Sunday, 15 July 2012

The English Health Service And Privatisation



'The Department of Health has appointed Lazard, an investment bank, to explore a privatisation of Plasma Resources UK (PRUK) in a move that could raise tens of millions of pounds for the taxpayer' states Sky News.

For the taxpayer?  Will the taxpayers have any say in whether they want blood plasma products privatised?  Of course not.

Will privatisation make the service more efficient?  If G4S is an example then no.

Often I consider myself fortunate to live in a rural area where change happens very slowly.  This morning I consider myself fortunate to live in a country where politicians appear to understand privatisation is not always the answer to our woes.

Does this mean blood donors will be paid for their donations?  Surely the DoH doesn't expect the public to donate their blood free to a private company.  If that is the case PSUK may be in for a surprise because I doubt if many will be happy to give their blood so as a large organisation and its shareholders can  benefit financially.

10 comments:

Apogee said...

Of course there is the American example of drug addicts using blood sold to blood banks as income and contaminated blood becoming the result.

BJ said...

Apogee was there before me SR.

Thanks for the heads up.

Of course, what they'll do is 'separate' the donation from the service they provide.

"Someone has to collect it - why not a private body."

JRB said...

As well as posing interesting political and financial questions, your piece raises some interesting moral and ethical questions, as yet unanswered either by PRUK, the NHS or the powers that be.

Whilst the basic rules and regulations re: blood products are controlled by Europe, the government’s advisory committee on the Safety of Blood, Tissues and Organs (SaBTO) is specifically responsible for policy relating to blood donations.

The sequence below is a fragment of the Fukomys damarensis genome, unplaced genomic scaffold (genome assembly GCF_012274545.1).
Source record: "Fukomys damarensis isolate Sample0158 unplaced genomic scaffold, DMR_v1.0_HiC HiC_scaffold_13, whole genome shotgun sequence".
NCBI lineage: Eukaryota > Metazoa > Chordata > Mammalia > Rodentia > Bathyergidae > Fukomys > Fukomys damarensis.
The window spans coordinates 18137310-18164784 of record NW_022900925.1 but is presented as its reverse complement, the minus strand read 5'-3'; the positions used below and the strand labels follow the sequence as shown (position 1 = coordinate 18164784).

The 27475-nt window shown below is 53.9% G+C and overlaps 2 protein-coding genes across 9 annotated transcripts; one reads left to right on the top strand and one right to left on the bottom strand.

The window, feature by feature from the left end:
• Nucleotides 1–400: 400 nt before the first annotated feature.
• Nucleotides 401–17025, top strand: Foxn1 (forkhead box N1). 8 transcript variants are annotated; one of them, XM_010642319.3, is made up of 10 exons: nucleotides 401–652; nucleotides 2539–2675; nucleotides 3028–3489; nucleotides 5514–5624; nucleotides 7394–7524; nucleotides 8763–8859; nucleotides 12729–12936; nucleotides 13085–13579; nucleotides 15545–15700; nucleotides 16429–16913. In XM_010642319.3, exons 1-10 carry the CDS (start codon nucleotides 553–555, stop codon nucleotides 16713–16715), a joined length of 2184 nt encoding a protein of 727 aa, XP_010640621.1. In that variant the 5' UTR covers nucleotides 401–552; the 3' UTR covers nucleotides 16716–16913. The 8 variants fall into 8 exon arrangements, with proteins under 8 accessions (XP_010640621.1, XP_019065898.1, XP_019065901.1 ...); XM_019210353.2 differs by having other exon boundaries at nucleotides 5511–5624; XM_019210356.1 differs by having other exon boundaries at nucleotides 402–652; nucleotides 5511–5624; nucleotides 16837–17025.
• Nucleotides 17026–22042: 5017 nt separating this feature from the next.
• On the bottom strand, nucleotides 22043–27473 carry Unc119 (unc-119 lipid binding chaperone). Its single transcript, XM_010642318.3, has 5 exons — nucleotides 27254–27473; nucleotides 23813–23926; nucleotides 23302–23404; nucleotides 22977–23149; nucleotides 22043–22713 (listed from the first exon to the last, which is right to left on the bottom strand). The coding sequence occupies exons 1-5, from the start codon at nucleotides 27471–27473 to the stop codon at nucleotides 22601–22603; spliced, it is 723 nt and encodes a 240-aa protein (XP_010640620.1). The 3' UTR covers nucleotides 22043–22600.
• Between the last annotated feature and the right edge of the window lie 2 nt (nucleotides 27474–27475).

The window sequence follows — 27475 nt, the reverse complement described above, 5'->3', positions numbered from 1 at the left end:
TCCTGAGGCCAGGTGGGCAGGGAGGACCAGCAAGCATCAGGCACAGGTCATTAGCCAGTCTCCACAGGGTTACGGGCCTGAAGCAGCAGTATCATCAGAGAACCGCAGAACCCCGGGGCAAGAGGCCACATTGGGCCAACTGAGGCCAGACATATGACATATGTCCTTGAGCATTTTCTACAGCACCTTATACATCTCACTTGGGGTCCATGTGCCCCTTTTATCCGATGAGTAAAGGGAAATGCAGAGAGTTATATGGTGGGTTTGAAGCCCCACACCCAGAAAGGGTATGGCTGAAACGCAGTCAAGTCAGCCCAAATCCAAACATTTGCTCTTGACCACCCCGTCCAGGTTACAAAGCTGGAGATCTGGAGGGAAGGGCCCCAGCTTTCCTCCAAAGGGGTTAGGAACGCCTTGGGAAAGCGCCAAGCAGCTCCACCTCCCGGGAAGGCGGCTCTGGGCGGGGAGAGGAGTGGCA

If a private company is to take over the sourcing and supply of blood products will the same SaBTO ethical and moral standards and the strict rules they impose surrounding blood donations still apply, or will ‘commercial’ expedience overrule these ethical and moral standards.

This proposal raises more questions than it answers.

tris said...

Isn't this only in England?

subrosa said...

Oh Apogee I'd forgotten about that.

subrosa said...

I expect that's how they'll do it BJ. This hasn't become headline news though. I wonder why.

subrosa said...

JRB, thank you for your insightful information. I couldn't find any answers to your queries.

subrosa said...

I'm not too sure Tris as the company is called PRUK. JRB gives insight in his post so I assume it applies to Scotland too.

Brian said...

Rosie,
The system of regulation and oversight is shown here.
The creation of PRUK and its incipient sale is due to the same EU hatred of organisations linked to a single national state - hence the Post Office sell off. PRUK will have multinational private sector status (for whom the EU is run). It will probably be rebranded as Viscera after its sale

subrosa said...

Brian, why didn't I find that page when I googled? Thanks very much.

Interesting they say it's slightly different in Scotland but don't say why.

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